This winter season, many teen drivers will be getting their drivers’ licenses for the first time. Others will be going into their first winter driving season, and still others who are away at college will be driving home for their winter break.
If you are the parent of a teen driver, you may have concerns about your child’s safety during the dangerous winter driving months. These concerns aren’t unfounded since Centers for Disease Control reports indicate that car accident deaths are the leading cause of death for kids ages 16-19.
Parents who want to protect their teens from dangerous driving behavior need to be vigilant in making sure that their kids know safe driving rules and that they don’t fall into dangerous situations.
Our injury attorneys in Birmingham urge parents to take some time over winter break this year to sit down and talk to their kids about how to reduce the risk of accidents and be a more responsible, safer driver.
The Dangers of Teenage Auto Accidents in Alabama
The dangers of teenage auto accidents in Alabama have been well-established. In fact, according to an AAA publication called “Alabama’s Teenage Drivers at Risk,” teen accidents are a “critical problem that needs immediate attention.” Statistics provided in the AAA publication reveal just how many teen accidents there are:
These statistics demonstrate the seriousness of teenage auto accidents. Unfortunately, while some of these accidents result from teenage inexperience behind the wheel, other accidents arise as a result of clearly irresponsible and dangerous behaviors on the part of young drivers.
Both driver distraction and driver drowsiness are two big problems in the teen age group. Distraction.gov, for instance, indicates that a full 11 percent of teen drivers age 20 or under who were in fatal wrecks were distracted when the accident occurred. Further, an Auto Blog report of an AAA study showed that teen drivers are more likely to drive drowsy and less likely to pull over and rest when nodding off as compared to their adult counterparts.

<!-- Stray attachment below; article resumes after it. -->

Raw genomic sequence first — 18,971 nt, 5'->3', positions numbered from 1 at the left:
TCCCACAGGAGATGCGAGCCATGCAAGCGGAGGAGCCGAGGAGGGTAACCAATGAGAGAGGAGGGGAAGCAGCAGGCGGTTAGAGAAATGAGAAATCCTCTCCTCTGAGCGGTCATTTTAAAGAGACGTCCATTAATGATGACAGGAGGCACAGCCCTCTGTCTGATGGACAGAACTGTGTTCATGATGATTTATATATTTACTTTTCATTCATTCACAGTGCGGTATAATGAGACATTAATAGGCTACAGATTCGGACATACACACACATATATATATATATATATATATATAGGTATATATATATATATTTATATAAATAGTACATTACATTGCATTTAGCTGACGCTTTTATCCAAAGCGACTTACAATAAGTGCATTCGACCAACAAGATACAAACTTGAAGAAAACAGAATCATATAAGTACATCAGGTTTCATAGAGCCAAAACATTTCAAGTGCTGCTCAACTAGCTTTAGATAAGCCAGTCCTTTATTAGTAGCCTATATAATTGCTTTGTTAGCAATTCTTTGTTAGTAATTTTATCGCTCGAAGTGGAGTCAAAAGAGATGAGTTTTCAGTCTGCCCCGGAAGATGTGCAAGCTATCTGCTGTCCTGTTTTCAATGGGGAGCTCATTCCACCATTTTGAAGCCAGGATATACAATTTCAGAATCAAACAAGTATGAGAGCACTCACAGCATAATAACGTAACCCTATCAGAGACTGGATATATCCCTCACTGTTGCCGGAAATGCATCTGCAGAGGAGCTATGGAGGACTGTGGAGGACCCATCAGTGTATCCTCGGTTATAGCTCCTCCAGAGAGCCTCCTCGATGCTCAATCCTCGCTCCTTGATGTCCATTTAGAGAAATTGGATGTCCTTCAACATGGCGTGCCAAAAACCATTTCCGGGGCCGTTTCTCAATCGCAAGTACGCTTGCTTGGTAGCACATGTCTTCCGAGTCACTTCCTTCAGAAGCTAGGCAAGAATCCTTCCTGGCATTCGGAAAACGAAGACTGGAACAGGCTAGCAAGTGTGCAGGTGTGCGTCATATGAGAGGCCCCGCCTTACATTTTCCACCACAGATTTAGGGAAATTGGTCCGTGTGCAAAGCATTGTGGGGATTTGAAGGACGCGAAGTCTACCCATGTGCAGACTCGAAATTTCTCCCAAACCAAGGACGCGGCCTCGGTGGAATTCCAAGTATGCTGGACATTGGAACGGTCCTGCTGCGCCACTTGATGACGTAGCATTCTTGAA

How to Prevent Teenage Auto Accidents
Because so many teenagers engage in risky behavior when driving, it is important for parents to talk to their teens in an effort to help prevent car accidents. Parents should stress to their children:
Parents may also wish to enter into a driving contract with children that clearly establishes the responsibility they are accepting by earning a driver’s license. A teen-driving contract can be downloaded from the website of the Alabama Department of Public Health, which also provides more statistics on the dangers of teen driving.
Both parents and children need to be aware that an accident can have major consequences for the teen — even if he is lucky enough not to be injured. If a teenager injures someone else in an accident or causes a wrongful death, a civil lawsuit can arise to allow the injured victim to obtain damages.
Birmingham Injury Risks and Drowsy Driving Prevention Week, Published by Cross & Smith LLC, November 14, 2012.
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Posted By: Jamie Wyatt